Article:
As I mentioned in the last post, July is crowded every day of the month. One area that isn’t as crowded is the World Showcase in the early afternoon on a “recommended day.” It really is a breath of fresh air compared to the crowds in Magic Kingdom and Hollywood Studios.
One thing that always amuses me at Epcot is the two banks of turnstiles at the entrance. You’ll see the turnstiles closest to security in the first image, with about ten people in every line. The second image shows the turnstiles further down to the right, where there are a total of eight people in line over two turnstiles. I’ve heard from various people that you should always take the left…or right…or whatever it is side because it’s human nature to head in a certain direction. My advice is to use your eyes and get in whichever line is shortest.
Unfortunately, you’ll also find peak crowds in Future World around 12pm, as it is now. Arriving for rope drop at Epcot isn’t quite as important as Hollywood Studios, but it’s close. Your only opportunity to ride Soarin’ and Test Track in the standby line without a 30+ minute wait is first thing in the morning. Afternoon peak waits are almost always 60+ minutes, regardless of overall crowd level. There just aren’t enough major attractions (read: rides) at Epcot to keep up with demand from the, “Where are the rides?” crowd.
This is where the “private” IllumiNations viewing is for the Candlelight Processional Dining Package. You can also rent it out privately for about $10,000. That’s a party I would go to. Just saying.
This family looks like they have the run of it to themselves.
Not a ton going on in France.
So here it is. The “Kabuki Cafe” is located to the left of Yakitori House as you look at the two buildings. There’s a path directly to the right of Kabuki Cafe that will take you conveniently to the outdoor seating at Yakitori House, which is nice. An early menu I saw floating around included additional food items like sushi, ribs, and deep fried meat. I was surprised to see that because there was no provision in the plan to serve hot food and as far as I could tell, no way to actually cook it on site. As it turns out, those items are decidedly not on the current menu now that Kabuki Cafe is up and running.
Kakigori is the clear favorite and just about what everyone orders. For the uninitiated, it’s basically a shaved ice treat, traditionally flavored with syrup and condensed milk. You’ll recognize it as very similar to a traditional sno-cone from the county fair. It’s one of my favorite snacks because it’s nice and light. One can only rationalize so many Cloudberry Horns from Kringla Bakeri og Kafe each week. Other than high fructose corn syrup and sugar, the Kakigori doesn’t have much to it other than ice.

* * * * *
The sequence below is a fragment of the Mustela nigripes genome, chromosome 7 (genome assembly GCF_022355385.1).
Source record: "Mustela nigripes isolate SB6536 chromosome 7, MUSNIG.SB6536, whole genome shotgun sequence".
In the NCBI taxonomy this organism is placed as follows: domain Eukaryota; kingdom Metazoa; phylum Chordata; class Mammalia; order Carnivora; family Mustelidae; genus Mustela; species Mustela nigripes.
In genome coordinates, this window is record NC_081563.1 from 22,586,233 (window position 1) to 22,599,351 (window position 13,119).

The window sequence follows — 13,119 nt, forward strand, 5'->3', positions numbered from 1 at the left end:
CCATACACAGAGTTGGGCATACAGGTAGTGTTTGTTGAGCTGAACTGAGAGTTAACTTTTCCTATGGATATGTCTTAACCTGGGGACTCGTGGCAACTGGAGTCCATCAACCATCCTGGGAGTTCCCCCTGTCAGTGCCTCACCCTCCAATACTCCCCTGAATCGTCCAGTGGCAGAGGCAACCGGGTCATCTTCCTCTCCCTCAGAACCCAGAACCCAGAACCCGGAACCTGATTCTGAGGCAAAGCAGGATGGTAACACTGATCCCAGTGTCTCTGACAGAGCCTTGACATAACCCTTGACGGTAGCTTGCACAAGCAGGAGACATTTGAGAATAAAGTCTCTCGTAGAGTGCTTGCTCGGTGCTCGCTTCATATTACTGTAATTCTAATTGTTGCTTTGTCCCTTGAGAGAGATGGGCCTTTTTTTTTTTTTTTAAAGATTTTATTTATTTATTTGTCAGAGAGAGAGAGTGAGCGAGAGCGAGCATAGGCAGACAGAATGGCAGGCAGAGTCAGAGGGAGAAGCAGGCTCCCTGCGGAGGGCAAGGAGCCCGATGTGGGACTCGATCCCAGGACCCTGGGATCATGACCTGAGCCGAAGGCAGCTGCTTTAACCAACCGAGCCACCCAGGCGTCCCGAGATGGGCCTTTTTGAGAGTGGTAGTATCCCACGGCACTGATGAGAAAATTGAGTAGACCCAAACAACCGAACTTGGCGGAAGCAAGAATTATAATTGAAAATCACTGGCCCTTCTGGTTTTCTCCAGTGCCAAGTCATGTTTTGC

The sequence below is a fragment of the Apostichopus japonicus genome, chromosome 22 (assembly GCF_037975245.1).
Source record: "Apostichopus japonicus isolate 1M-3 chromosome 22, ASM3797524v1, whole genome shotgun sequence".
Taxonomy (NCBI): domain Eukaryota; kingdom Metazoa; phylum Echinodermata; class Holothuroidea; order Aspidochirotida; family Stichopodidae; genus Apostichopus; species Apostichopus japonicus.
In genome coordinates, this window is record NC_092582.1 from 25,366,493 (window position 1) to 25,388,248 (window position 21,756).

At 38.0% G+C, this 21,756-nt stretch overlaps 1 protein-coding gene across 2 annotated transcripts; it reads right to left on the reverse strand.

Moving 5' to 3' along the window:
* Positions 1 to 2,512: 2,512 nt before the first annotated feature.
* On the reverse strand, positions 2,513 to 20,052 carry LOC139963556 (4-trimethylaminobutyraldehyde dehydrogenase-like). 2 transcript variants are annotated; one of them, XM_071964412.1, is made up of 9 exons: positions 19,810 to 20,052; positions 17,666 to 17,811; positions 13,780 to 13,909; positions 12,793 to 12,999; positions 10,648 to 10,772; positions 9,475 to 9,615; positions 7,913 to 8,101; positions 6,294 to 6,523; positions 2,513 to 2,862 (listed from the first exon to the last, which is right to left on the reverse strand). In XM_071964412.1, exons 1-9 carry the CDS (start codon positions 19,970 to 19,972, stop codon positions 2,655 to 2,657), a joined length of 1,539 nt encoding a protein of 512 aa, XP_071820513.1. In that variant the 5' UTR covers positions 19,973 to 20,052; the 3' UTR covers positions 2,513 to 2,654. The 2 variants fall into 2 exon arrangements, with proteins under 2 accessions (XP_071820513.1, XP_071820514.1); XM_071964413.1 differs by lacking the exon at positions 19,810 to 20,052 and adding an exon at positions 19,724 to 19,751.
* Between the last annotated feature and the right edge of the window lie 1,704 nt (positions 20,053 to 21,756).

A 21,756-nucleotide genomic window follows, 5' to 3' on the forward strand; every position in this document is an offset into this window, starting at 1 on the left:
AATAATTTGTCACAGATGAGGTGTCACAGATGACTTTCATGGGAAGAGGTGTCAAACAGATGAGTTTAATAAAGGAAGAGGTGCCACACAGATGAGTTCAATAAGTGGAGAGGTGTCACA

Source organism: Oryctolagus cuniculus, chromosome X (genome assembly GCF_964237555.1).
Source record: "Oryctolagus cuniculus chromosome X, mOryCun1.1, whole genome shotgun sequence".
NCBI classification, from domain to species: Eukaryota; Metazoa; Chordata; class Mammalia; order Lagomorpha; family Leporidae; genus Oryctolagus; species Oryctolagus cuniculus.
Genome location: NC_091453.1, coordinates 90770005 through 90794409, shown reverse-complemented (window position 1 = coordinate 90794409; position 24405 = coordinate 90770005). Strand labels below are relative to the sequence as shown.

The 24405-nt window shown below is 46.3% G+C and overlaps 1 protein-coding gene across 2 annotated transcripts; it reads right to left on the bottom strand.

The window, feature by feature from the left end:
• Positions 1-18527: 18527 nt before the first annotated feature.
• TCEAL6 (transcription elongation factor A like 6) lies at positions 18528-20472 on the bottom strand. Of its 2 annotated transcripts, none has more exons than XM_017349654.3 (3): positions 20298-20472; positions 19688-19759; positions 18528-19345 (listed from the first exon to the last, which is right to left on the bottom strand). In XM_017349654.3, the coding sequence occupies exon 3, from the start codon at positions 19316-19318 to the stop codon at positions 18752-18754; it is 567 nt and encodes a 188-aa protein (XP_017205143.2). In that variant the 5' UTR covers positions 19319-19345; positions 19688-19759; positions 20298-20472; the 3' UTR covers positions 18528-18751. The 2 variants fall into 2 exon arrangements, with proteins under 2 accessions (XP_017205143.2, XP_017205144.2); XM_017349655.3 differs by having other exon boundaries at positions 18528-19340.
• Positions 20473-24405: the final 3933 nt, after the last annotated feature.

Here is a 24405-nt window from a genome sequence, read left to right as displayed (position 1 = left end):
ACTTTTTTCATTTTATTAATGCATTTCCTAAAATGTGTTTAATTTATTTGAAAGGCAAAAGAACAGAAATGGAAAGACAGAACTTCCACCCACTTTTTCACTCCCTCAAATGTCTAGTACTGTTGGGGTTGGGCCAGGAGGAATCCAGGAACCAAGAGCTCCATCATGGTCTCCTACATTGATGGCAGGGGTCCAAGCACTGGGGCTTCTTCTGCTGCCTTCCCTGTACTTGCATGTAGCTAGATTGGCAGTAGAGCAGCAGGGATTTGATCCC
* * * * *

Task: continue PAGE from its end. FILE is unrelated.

Here’s what I ordered – a rainbow kakigori and a Ramune (Japanese Soda). I wasn’t too sure what to expect from the Ramune, but I was thirsty. I was somewhat displeased when it turned out to be just over six ounces large. I was a little more displeased when I realized there were six steps to opening it. I’m not sure I’ve ever encountered a carbonated beverage that came with an instruction manual any longer than one step.
This is what you have to do:
1. Take off the plastic wrap around the lid.
2. Remove the top.
3. Punch out the opener from the top.
4. Place the opener at the top of the bottle and press down firmly.
5. “Drink with the indented neck side facing down to trap the marble.”
6. Enjoy the drink.
Yes, there is a marble involved. Apparently, when you “press down firmly” in step 4, you are pushing the marble down into the beverage. The marble is then caught in a sort of reservoir in the middle of the bottle. There are odd slits at the mouth of the bottle and it’s indented on all sides, making step 5 somewhat confusing. Apparently, the marble is to block the flow of liquid out of the bottle should you spill it. But keep in mind the bottle is glass. If you drop it, it will shatter. I suppose if you gently knocked it over, maybe the marble would protect some of the 6.76 ounces of liquid inside. At $3.25 a bottle, I guess the marble is some sort of insurance. Personally, I would prefer that you keep your marble and charge me 50 cents less. That way, I can afford to buy a new one for every seven bottles I consume and we can hope I only knock one out of every eight bottles off a cliff. It’s sort of a fun beverage though and they run about $2 in a regular grocery store, so $3.25 isn’t exactly highway robbery in the grand scheme of things. And it is very authentic Japan and somewhat rare to find in stores, unlike a lot of the other beverages around World Showcase (looking at you, Jarritos).
The edameme is served in small plastic containers. I want to say three or four ounces for $3.50. The miso soup is also a very small portion. I didn’t order either, but I’ll be back in the next couple of days to try them out along with maybe a smoothie or the latte.
Overall, it wasn’t quite as exciting without the additional food items. It’s basically just a more permanent kakigori stand. Nothing wrong with that, though.
As I mentioned before, directly to the right of the Kabuki Cafe is a stairwell that will take you up to the outdoor seating at Yakitori House. This is one of the most serene locations in all of Walt Disney World, complete with waterfalls and gorgeous ponds. Take your snacks up here if you’re looking for a table. Unfortunately, they’re not the most comfortable stools in the world, but the setting more than makes up for it.
Always a pleasure to run into the Fife and Drum Corps.
Looks like we have the Mexico Pavilion to ourselves.
Overall, a very pleasant early afternoon in Epcot, as it should have been since it was our most recommended Park.